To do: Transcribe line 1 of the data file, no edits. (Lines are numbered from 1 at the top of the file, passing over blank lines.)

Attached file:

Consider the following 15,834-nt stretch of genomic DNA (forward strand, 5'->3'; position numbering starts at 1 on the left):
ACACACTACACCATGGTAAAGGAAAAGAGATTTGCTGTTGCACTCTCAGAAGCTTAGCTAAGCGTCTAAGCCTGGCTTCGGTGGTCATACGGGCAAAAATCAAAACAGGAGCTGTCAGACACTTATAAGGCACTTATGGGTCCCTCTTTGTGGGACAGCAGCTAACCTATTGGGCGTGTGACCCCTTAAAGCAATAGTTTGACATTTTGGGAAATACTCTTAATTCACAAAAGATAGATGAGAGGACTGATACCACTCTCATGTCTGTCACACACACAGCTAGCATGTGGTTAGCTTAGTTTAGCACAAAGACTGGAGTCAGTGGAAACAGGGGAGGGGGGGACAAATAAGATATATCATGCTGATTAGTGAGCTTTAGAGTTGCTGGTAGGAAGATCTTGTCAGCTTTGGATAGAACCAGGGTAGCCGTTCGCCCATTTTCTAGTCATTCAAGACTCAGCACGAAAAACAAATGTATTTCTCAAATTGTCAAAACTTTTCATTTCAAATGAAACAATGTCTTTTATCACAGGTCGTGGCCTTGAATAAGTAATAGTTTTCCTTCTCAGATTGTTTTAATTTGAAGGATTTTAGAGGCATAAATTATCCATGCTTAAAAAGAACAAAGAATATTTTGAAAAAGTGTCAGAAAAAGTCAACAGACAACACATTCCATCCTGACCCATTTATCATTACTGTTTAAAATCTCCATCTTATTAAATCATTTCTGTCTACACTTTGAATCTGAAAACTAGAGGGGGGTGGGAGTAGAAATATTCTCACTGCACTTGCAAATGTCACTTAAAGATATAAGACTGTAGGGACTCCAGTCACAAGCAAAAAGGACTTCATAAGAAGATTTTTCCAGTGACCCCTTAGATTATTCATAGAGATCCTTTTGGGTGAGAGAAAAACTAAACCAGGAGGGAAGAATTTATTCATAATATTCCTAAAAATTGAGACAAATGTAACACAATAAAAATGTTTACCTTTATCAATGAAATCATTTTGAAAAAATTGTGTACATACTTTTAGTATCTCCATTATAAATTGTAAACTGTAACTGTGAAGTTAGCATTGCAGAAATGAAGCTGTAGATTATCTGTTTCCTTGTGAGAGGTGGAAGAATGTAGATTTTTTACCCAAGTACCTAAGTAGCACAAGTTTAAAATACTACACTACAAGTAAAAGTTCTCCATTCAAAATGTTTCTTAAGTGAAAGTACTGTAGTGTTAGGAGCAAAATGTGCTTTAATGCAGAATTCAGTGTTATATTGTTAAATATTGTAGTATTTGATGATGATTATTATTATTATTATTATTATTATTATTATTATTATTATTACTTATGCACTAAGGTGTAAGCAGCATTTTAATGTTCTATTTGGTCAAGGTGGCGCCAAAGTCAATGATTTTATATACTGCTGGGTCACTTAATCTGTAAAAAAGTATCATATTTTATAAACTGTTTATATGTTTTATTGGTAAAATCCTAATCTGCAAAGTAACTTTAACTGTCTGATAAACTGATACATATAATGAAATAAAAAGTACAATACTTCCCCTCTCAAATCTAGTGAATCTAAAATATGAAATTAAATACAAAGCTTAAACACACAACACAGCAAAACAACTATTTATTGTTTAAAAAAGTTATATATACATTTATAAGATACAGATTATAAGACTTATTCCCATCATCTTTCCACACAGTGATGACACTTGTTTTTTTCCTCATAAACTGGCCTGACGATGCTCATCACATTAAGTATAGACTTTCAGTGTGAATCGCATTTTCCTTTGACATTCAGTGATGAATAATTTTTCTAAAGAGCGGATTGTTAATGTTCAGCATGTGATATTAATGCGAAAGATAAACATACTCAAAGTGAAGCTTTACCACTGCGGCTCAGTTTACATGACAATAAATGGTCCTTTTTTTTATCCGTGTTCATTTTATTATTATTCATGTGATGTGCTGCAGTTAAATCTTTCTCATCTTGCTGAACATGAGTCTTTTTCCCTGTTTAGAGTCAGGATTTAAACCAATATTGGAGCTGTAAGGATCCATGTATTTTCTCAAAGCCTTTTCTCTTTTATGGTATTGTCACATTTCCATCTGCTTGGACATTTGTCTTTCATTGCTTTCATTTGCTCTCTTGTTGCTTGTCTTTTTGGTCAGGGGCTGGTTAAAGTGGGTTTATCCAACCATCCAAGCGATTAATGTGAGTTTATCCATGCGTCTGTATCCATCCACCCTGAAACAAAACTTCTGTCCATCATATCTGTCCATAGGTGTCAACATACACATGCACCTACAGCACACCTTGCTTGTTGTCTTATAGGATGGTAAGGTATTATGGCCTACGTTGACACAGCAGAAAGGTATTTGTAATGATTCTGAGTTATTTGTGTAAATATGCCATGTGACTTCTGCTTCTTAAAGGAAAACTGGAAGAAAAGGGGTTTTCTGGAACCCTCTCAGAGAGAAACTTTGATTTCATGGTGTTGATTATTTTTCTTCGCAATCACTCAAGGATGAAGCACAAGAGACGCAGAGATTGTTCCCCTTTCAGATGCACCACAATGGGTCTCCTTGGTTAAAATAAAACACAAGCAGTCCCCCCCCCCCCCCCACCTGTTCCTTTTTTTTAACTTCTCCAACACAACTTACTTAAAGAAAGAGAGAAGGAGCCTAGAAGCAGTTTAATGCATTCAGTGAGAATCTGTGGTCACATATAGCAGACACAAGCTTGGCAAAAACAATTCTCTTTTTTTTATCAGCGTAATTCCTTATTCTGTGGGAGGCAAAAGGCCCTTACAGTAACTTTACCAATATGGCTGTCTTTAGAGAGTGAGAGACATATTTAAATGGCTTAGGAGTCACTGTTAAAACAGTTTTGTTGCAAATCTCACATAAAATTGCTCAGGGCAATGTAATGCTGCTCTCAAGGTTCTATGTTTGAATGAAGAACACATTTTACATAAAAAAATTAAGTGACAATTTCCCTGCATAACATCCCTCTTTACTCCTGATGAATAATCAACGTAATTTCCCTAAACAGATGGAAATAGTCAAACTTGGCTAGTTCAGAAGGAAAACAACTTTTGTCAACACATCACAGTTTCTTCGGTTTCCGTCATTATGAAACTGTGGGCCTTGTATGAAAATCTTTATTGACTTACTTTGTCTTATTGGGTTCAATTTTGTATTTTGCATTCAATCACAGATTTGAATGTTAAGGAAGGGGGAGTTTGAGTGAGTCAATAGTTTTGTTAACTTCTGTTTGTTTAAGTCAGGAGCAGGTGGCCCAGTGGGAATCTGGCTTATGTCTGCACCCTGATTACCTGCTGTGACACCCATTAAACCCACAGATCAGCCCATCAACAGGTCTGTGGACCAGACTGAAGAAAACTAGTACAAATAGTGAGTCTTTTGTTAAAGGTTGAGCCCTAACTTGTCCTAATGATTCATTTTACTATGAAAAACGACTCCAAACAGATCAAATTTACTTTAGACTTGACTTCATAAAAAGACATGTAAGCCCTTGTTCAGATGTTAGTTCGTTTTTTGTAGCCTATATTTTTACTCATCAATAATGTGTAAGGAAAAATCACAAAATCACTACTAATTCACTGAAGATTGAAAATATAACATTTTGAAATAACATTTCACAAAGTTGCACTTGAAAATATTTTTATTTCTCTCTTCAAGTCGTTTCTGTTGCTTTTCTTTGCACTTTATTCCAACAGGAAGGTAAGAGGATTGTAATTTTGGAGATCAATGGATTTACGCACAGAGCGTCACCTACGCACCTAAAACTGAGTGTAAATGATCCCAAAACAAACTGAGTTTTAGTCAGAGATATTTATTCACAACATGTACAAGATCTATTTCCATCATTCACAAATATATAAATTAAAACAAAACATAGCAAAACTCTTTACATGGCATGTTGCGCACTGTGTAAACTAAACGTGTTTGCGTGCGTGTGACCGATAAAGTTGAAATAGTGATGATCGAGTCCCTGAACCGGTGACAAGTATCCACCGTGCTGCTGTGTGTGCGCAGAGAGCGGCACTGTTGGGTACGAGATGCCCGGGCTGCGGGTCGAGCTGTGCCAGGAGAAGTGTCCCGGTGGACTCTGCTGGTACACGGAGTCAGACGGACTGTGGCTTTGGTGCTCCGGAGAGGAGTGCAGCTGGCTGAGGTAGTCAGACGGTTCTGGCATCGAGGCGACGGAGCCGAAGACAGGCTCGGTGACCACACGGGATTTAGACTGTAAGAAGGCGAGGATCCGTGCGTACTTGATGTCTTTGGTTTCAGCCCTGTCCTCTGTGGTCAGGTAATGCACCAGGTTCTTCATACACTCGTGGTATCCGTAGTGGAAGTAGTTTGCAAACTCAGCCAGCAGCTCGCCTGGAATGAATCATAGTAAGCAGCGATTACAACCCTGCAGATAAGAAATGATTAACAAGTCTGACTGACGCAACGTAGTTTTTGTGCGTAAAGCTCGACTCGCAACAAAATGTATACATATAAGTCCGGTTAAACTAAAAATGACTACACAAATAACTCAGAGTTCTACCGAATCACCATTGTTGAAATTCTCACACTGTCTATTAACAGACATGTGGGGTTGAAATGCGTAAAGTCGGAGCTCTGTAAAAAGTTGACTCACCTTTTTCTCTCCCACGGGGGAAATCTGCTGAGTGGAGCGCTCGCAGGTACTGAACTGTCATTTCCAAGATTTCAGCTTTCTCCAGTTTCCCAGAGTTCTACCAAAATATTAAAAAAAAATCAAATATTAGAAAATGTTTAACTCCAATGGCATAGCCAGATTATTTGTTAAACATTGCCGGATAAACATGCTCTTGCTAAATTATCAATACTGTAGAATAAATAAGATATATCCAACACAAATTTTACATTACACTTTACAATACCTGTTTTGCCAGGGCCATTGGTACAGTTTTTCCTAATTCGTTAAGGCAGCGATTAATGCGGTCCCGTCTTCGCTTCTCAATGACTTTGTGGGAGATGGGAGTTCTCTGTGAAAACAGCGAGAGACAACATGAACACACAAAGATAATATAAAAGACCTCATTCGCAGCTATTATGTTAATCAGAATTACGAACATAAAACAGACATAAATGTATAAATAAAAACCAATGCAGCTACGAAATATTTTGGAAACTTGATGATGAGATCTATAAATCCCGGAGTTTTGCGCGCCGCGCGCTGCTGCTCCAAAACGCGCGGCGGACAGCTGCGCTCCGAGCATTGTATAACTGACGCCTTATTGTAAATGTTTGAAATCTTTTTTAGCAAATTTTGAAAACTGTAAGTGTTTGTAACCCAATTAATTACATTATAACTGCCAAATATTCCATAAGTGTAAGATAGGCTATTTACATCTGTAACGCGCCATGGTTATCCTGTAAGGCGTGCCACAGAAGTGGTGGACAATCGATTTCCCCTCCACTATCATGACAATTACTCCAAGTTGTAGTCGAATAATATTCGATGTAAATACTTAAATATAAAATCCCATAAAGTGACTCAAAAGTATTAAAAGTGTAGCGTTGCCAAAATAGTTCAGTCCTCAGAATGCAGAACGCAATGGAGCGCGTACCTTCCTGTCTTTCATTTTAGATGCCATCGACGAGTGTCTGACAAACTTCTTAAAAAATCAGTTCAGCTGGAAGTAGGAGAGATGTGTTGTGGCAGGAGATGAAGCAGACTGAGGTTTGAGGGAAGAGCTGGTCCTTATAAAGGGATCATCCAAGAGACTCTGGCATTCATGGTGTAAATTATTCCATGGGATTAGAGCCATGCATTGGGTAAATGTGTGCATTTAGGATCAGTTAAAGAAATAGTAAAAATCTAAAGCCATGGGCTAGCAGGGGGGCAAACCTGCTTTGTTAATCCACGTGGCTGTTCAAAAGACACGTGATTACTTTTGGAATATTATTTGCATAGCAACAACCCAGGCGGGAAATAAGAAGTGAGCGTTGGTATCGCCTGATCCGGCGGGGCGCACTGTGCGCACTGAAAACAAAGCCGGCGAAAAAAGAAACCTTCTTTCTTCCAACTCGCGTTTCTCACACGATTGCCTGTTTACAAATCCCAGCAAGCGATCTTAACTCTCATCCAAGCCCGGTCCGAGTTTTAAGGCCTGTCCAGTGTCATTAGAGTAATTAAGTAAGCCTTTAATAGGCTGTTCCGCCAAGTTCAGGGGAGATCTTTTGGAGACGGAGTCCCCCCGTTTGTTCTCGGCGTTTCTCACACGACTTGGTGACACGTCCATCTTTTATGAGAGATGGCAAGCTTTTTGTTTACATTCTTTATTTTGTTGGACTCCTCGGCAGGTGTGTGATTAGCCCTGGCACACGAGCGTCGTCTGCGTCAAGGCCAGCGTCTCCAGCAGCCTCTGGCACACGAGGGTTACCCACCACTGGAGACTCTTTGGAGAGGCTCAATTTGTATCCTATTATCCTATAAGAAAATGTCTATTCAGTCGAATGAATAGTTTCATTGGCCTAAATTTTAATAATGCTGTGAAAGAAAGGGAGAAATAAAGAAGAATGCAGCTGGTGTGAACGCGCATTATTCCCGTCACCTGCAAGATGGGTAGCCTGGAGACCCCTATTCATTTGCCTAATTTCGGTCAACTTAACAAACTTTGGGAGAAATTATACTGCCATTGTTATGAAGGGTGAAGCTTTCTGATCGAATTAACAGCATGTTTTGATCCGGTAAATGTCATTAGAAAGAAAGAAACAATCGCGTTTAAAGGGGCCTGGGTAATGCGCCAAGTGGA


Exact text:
Consider the following 15,834-nt stretch of genomic DNA (forward strand, 5'->3'; position numbering starts at 1 on the left):